Boucher After Meeting With President of Tajikistan
Media Opportunity Following Meeting With President of Tajikistan Emomali Rahmonov
Richard A. Boucher,
Assistant Secretary for South and Central Asian Affairs
May 8, 2006
ASSISTANT SECRETARY BOUCHER: Let me say a few words to begin. We just had a good meeting with President Rahmonov, and we were able to discuss a large number of issues. Our cooperation is very good, and we are looking for ways to make it better. We want to work with Tajikistan and the people of Tajikistan to help improve their security, to help them to expand their economic opportunities, and to help expand their political choices.
I was pleased to hear the President's interest in projects where we can improve regional integration, and offer new markets for Tajikistan. I was pleased to hear of his commitment to maintaining the sovereignty of Tajikistan by protecting the borders and keeping narcotics out of the country. I was pleased to hear of his commitment to democratic principles, and his willingness to continue working towards meeting international standards in terms of elections and democracy. We will continue to work with the government, the people, and the political parties of Tajikistan in all these matters, and we hope that our contribution can be helpful.
Now let's do a few questions.
QUESTION: What do you think about the level of freedom of political parties in Tajikistan?
ASSISTANT SECRETARY BOUCHER: I had a good discussion this morning with representatives of the political parties and civil society. We talked about their organizations and their aspirations, but also about some of the difficulties that they feel exist within the present system. Some of these are issues that do need to be addressed during the process of improving a democracy -- things like having access to the media, so that the people of Tajikistan can hear all the different views of the political parties, or how to ensure that the election commissions can conduct a fair process at all levels of the elections. So, these are issues that we hope are addressed as Tajikistan moves forward. In the end, the issue is: how do you give the people of Tajikistan the right to choose their leadership and the information that they need to make that choice.
QUESTION: What do you think about the Iranian nuclear program, and what are the issues you have discussed about this?
ASSISTANT SECRETARY BOUCHER: We did discuss the question of Iran. I told the President we are pursuing a diplomatic solution to the many problems caused by Iran. Unfortunately, the Iranian government, particularly this new government, has been a source of instability in many ways -- whether it is the interference in the politics of neighboring countries, their support of violence against the attempts to make peace in the Middle East, or the enormous instability that would be caused by Iran acquiring nuclear weapons. We are working with other countries to try to ensure through diplomatic means that Iran stops these kinds of activities, particularly on the nuclear side. We recognize the countries in the region and the neighbors of Iran will have relationships with Iran. We all need to make sure these relationships are appropriate and on a commercial basis, so that Iran does not start causing the kind of trouble in this region that it has caused elsewhere.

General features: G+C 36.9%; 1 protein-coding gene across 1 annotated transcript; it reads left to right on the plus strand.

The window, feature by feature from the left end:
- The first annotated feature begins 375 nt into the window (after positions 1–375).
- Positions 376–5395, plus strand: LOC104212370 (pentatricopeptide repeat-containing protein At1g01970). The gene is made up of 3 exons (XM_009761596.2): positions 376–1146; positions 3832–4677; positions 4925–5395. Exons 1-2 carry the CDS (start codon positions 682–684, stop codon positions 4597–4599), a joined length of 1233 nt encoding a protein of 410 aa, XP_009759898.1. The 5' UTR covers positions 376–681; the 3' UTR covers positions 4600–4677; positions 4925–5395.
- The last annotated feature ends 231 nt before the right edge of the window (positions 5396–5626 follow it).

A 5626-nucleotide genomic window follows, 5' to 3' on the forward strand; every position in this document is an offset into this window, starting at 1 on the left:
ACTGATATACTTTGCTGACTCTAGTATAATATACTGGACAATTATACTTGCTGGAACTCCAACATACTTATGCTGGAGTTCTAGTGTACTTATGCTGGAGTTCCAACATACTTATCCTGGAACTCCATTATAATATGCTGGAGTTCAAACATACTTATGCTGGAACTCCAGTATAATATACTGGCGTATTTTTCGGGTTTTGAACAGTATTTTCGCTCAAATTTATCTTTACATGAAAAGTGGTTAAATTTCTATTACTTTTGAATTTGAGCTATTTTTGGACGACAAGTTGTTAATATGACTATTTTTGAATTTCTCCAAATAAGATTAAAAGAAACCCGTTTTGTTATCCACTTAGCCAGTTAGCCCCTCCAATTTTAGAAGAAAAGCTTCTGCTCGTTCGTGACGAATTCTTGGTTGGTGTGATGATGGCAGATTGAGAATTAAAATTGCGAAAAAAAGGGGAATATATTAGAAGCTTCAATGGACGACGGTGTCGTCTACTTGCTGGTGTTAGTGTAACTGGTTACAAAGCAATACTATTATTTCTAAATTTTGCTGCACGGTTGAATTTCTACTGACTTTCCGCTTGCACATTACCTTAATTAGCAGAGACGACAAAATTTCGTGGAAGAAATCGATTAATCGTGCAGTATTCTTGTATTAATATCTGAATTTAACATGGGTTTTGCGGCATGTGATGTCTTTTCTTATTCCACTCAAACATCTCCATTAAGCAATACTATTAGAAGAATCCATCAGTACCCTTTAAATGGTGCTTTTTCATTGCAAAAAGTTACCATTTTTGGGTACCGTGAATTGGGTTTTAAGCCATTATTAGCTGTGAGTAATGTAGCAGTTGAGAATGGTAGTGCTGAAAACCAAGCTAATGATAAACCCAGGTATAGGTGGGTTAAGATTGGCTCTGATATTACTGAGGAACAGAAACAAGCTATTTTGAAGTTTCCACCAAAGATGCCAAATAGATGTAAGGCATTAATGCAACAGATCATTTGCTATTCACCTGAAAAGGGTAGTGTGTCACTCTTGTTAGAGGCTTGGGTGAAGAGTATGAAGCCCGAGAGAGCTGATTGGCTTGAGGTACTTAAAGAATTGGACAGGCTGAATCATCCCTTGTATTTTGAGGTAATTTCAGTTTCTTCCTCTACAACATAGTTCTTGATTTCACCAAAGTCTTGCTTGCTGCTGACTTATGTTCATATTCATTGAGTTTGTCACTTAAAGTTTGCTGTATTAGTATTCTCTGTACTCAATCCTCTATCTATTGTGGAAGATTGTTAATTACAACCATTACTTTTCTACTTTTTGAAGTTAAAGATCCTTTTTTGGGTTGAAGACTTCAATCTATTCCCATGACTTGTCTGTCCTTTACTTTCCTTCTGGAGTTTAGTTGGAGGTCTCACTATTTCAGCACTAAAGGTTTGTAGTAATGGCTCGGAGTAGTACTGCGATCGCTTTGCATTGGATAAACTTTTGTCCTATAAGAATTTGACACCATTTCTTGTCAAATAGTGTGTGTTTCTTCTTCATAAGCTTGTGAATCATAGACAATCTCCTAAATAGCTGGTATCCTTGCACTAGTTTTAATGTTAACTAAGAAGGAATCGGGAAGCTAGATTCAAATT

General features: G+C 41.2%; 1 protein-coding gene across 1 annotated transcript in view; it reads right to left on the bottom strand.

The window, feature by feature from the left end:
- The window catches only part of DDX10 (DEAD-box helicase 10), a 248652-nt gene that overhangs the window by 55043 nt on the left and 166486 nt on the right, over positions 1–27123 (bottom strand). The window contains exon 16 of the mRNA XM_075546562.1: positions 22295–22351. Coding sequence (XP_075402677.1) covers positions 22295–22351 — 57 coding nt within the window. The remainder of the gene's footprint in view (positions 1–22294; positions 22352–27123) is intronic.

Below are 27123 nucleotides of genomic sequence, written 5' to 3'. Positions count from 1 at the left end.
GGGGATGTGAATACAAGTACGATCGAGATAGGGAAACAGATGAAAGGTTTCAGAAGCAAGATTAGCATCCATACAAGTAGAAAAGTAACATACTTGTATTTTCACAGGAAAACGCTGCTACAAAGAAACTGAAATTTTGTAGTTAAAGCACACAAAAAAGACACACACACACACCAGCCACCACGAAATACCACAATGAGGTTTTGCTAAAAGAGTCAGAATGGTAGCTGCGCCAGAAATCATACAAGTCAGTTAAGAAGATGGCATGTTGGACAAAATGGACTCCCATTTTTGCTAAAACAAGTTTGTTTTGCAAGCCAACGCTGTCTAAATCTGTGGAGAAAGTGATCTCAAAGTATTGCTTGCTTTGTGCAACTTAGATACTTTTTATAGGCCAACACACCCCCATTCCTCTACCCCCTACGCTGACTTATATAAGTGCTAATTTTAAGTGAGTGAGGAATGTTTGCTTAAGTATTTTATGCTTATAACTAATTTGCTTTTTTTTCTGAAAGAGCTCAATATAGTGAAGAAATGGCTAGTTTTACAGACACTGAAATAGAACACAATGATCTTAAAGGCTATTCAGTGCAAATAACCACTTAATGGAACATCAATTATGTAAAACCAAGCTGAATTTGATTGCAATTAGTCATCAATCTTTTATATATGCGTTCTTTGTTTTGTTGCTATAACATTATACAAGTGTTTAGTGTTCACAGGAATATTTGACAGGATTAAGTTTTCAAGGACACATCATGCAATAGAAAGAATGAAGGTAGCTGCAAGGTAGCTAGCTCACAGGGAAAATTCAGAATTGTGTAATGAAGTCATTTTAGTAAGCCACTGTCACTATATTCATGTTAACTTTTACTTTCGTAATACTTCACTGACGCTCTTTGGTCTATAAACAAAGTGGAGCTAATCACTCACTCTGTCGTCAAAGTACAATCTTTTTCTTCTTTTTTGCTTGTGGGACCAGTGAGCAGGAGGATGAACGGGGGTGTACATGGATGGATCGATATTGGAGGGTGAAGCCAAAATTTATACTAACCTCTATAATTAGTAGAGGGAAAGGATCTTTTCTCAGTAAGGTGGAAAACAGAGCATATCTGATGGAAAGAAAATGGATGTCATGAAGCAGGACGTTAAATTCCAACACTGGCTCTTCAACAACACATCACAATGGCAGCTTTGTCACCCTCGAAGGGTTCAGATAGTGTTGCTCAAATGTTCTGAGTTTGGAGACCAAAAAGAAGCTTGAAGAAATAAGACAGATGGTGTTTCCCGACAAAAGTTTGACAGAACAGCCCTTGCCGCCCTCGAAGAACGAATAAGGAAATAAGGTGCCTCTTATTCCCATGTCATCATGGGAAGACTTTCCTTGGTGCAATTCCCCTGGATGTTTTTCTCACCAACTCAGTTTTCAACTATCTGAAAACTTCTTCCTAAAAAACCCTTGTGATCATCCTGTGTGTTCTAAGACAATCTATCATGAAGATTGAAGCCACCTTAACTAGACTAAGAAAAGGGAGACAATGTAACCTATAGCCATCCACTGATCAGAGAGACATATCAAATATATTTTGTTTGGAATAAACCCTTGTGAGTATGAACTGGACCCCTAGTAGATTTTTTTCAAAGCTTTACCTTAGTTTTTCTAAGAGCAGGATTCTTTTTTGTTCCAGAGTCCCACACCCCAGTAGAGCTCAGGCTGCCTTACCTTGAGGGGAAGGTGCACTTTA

QUESTION: Tell us please, did you discuss the Dasti Zhum hydropower project [on the border between Tajikistan and Afghanistan]? Will it help to reduce the drug flow from Afghanistan?
ASSISTANT SECRETARY BOUCHER: We did discuss the power project there. I promised the President I would look into it to see if there is any support or assistance we can give. This is a project that the Afghan government is interested in as well, and they raised it with me when I was there a month or so ago. Tajikistan has a lot of opportunities with hydropower and the export of electricity. The U. S. Government, U. S. agencies, and U. S. companies are here working with your government trying to maximize these opportunities and give you various routes to export your energy. That is a very key piece of Tajikistan's development.
As you noted, it also has an impact on Afghanistan. The problem of narcotics in Afghanistan is a very difficult one. This is one of the highest priorities of the United States, to help Afghanistan beat back the problem. In fact, we are working to have a conference here next week with the Government of Tajikistan on how to improve regional cooperation against narcotics. Part of the solution is to give the people of Afghanistan other opportunities for jobs and development. So, in that regard, yes, providing electricity and income is probably a contribution to helping Afghanistan grow out of drugs. But hydropower projects take a long time to build, and I think we really need to focus on some more immediate efforts that we can all make together. That is what we are doing in Afghanistan. That is what we are doing in the region.
Released on May 9, 2006